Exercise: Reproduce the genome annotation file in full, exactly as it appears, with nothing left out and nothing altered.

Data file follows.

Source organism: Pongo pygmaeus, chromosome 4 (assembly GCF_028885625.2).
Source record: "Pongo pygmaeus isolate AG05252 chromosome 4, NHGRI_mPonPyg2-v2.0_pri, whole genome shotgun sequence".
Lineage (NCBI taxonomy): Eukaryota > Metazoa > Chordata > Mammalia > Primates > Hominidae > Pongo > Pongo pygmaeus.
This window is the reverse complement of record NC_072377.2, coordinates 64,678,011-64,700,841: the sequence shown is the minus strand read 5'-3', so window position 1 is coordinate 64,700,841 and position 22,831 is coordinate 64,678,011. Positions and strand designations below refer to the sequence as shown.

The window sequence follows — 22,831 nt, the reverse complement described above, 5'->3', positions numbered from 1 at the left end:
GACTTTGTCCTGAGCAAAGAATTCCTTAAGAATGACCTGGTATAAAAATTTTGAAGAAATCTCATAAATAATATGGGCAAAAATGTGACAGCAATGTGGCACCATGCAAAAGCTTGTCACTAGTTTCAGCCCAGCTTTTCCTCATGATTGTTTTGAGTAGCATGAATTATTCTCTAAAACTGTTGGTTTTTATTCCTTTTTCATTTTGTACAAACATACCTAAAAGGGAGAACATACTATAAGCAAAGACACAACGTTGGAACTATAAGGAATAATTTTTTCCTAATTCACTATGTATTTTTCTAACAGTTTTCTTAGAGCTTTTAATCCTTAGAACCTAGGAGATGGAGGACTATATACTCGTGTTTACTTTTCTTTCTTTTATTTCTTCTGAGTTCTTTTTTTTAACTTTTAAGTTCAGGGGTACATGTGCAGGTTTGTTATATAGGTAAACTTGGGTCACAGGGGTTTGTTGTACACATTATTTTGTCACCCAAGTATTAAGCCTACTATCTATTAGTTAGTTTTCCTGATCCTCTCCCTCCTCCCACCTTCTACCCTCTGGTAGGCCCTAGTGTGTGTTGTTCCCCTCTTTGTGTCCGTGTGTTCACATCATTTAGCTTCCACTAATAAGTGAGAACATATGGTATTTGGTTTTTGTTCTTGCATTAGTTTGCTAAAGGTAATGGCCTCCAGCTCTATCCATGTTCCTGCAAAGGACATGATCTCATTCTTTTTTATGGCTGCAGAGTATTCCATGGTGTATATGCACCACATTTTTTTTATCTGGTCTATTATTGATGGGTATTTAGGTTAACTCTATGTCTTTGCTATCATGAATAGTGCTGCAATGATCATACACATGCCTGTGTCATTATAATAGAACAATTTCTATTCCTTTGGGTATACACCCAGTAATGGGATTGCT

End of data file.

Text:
Source organism: Pongo pygmaeus, chromosome 4 (assembly GCF_028885625.2).
Source record: "Pongo pygmaeus isolate AG05252 chromosome 4, NHGRI_mPonPyg2-v2.0_pri, whole genome shotgun sequence".
Lineage (NCBI taxonomy): Eukaryota > Metazoa > Chordata > Mammalia > Primates > Hominidae > Pongo > Pongo pygmaeus.
This window is the reverse complement of record NC_072377.2, coordinates 64,678,011-64,700,841: the sequence shown is the minus strand read 5'-3', so window position 1 is coordinate 64,700,841 and position 22,831 is coordinate 64,678,011. Positions and strand designations below refer to the sequence as shown.

The window sequence follows — 22,831 nt, the reverse complement described above, 5'->3', positions numbered from 1 at the left end:
GACTTTGTCCTGAGCAAAGAATTCCTTAAGAATGACCTGGTATAAAAATTTTGAAGAAATCTCATAAATAATATGGGCAAAAATGTGACAGCAATGTGGCACCATGCAAAAGCTTGTCACTAGTTTCAGCCCAGCTTTTCCTCATGATTGTTTTGAGTAGCATGAATTATTCTCTAAAACTGTTGGTTTTTATTCCTTTTTCATTTTGTACAAACATACCTAAAAGGGAGAACATACTATAAGCAAAGACACAACGTTGGAACTATAAGGAATAATTTTTTCCTAATTCACTATGTATTTTTCTAACAGTTTTCTTAGAGCTTTTAATCCTTAGAACCTAGGAGATGGAGGACTATATACTCGTGTTTACTTTTCTTTCTTTTATTTCTTCTGAGTTCTTTTTTTTAACTTTTAAGTTCAGGGGTACATGTGCAGGTTTGTTATATAGGTAAACTTGGGTCACAGGGGTTTGTTGTACACATTATTTTGTCACCCAAGTATTAAGCCTACTATCTATTAGTTAGTTTTCCTGATCCTCTCCCTCCTCCCACCTTCTACCCTCTGGTAGGCCCTAGTGTGTGTTGTTCCCCTCTTTGTGTCCGTGTGTTCACATCATTTAGCTTCCACTAATAAGTGAGAACATATGGTATTTGGTTTTTGTTCTTGCATTAGTTTGCTAAAGGTAATGGCCTCCAGCTCTATCCATGTTCCTGCAAAGGACATGATCTCATTCTTTTTTATGGCTGCAGAGTATTCCATGGTGTATATGCACCACATTTTTTTTATCTGGTCTATTATTGATGGGTATTTAGGTTAACTCTATGTCTTTGCTATCATGAATAGTGCTGCAATGATCATACACATGCCTGTGTCATTATAATAGAACAATTTCTATTCCTTTGGGTATACACCCAGTAATGGGATTGCT